FRIPP ISLAND — Residents of this remote barrier island have become increasingly concerned about efforts to reduce the growing deer population in a way some say would invalidate the island's status as a wildlife sanctuary.
Heather Pickens, one of the island's few hundred permanent homeowners, said officials on the community's board have been talking about how to reduce the deer population for almost two years. The issue first came up a decade ago, when the island was eligible for a program study that injected female deer with birth control.
Now, Pickens said, board members seem set on culling the population, which has started to grow again since the birth control program ended and the effects wore off. The controversial idea would use food and treats to lure deer to a central location — in this case, the Fripp Island golf course — where a licensed sharpshooter would kill them.
If approved, the culling would take place after 11 p.m., and therefore wouldn't impact the day-to-day operations of the golf course.
When the island was eligible for the birth control program, Pickens said the deer population was around 600. It currently sits around 400.
"As a place that prides itself on being a wildlife preserve, we can find a way to take care of our animals and our people without having to use lethal force," she said.
Part of the issue, Pickens said, is that a birth control program is roughly six times more expensive than paying a sharpshooter.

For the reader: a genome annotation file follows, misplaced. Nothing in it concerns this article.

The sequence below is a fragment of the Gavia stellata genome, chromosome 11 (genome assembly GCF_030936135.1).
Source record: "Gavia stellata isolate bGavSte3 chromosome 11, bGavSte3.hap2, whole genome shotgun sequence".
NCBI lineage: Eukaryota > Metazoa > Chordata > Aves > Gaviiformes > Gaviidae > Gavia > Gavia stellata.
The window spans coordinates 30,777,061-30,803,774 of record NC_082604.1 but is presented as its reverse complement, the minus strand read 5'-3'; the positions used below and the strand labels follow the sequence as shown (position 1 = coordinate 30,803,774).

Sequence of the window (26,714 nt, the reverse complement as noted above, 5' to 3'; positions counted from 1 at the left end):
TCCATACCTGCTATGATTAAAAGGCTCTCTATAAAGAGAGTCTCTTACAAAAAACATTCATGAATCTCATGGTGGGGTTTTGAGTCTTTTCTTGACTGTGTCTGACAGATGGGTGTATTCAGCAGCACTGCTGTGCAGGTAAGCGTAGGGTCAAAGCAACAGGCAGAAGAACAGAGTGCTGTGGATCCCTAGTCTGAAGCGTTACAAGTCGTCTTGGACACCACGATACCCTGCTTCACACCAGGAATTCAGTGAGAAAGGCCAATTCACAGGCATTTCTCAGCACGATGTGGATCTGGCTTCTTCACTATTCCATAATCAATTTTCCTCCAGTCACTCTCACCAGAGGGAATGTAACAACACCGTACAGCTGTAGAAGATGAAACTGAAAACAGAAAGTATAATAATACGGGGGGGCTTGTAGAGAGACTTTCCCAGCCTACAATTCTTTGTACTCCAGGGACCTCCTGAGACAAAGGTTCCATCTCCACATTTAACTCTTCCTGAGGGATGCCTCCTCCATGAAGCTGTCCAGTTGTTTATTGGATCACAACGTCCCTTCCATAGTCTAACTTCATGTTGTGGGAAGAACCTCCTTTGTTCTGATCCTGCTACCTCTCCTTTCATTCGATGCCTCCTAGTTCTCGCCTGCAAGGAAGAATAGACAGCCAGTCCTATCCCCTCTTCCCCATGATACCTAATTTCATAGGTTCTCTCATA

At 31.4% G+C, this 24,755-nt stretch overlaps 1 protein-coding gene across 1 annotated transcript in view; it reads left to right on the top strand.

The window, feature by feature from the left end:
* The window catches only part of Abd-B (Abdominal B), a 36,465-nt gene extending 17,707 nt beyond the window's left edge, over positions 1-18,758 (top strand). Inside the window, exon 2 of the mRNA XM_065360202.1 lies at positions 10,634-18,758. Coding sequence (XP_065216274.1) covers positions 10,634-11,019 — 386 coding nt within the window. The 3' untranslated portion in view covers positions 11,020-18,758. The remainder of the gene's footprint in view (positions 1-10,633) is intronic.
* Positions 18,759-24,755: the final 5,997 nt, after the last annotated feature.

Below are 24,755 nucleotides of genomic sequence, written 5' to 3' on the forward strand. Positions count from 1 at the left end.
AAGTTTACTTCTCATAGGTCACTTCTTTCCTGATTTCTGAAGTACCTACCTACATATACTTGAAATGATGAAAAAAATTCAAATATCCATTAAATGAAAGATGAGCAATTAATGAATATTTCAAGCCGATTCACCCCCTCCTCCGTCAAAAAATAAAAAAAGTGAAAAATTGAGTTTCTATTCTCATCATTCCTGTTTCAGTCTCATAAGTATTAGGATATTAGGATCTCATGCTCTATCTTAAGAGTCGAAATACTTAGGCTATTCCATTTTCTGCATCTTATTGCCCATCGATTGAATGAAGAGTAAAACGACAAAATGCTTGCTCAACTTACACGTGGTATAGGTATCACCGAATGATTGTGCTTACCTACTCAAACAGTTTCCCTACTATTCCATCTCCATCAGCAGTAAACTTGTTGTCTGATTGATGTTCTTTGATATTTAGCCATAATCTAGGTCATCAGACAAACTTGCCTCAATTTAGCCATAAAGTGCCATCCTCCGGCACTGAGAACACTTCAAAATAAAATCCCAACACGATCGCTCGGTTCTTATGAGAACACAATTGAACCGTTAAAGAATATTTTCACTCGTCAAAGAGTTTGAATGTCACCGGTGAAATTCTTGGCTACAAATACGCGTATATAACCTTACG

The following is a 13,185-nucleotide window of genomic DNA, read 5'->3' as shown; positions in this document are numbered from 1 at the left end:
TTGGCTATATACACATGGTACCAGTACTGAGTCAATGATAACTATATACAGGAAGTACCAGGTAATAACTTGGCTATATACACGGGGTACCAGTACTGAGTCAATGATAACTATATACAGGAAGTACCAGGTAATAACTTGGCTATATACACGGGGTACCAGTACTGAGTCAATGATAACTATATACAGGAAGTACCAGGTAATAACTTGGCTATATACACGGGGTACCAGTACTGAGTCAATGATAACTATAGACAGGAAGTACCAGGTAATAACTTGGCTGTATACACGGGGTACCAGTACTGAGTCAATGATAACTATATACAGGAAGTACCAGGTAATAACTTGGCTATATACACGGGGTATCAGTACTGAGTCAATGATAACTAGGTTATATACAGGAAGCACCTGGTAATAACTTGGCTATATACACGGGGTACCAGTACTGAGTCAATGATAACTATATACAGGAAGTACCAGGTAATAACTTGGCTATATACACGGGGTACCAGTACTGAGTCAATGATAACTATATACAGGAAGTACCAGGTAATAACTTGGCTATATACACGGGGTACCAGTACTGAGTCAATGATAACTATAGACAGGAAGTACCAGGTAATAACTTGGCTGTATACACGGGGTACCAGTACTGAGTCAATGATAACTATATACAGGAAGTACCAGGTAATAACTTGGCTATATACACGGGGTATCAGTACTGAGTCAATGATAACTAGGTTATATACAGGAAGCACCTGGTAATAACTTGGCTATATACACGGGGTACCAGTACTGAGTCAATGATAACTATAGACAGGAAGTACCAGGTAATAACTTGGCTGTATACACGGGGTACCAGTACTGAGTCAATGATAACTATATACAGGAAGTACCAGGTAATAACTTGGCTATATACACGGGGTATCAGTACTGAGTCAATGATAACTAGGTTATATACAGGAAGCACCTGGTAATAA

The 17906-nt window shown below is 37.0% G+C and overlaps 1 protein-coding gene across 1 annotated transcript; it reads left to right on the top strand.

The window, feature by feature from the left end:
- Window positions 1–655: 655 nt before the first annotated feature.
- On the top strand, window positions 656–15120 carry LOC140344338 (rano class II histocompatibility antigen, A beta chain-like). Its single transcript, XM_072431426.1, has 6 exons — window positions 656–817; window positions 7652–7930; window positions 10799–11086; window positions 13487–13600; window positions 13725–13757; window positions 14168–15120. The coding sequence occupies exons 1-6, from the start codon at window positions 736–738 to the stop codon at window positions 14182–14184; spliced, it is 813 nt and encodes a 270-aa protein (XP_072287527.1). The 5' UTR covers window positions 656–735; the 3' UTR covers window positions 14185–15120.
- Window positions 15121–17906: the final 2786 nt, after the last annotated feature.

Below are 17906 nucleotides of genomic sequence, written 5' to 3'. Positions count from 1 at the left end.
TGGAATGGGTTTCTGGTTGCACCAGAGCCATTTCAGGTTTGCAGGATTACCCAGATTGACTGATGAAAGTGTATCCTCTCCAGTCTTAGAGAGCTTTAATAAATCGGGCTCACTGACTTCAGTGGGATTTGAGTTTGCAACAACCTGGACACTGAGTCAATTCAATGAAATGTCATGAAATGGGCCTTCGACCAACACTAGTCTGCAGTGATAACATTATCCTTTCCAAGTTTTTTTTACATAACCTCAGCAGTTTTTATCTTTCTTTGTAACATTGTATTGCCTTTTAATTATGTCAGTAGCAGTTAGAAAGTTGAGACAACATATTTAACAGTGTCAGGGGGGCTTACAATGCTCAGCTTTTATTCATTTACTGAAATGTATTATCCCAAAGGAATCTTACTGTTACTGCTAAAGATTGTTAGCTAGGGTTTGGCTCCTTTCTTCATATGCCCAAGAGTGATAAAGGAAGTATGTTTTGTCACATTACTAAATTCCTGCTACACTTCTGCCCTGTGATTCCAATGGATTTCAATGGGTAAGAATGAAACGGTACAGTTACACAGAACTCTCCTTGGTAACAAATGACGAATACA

"Us homeowners understand it's a lot of money and we're a small island and funds simply might not be there," she said. "But so many of us are against the sharpshooting, it's not what we stand for being a wildlife sanctuary."
A survey of around 560 island homeowners revealed that 45 percent don't support reducing the deer population by lethal force. Another 35 percent said they prefer some combination of lethal and non-lethal tactics.
Regardless, Pickens said, most of the island's 10 board members appear poised to move forward on hiring a sharpshooter. If that majority rules, culling could begin during the winter, when deer have fewer available food sources.
Pickens said she is aware the board has already applied for a permit to cull the deer herd with a sharpshooter through the S.C. Department of Natural Resources and already has a sharpshooter under contract if that permit is approved.
David Lucas, a spokesman for DNR, said he had not heard about the island's efforts to cull its deer herd. The state permits for culling deer are typically issued to farmers in coastal plain areas, he said, and there is often a debate in areas such as Fripp Island when deer begin encroaching on residential areas.
"If a community is interested in doing that (culling), they need to contact DNR in Columbia and speak with deer project biologists for a permit," he said.
Pickens sent a letter to John Marsh, general manager of the Fripp Island Property Owners Association, on Aug. 2 imploring alternative solutions, including her starting a wildlife nonprofit organization to raise the money needed for another birth control program so the island wouldn't have to pay. Pickens said the two are scheduled to talk more Tuesday.
Marsh did not respond to phone messages and emails seeking comment.
A board meeting is scheduled for Sept. 21 to decide the next steps for controlling the deer population, Pickens said.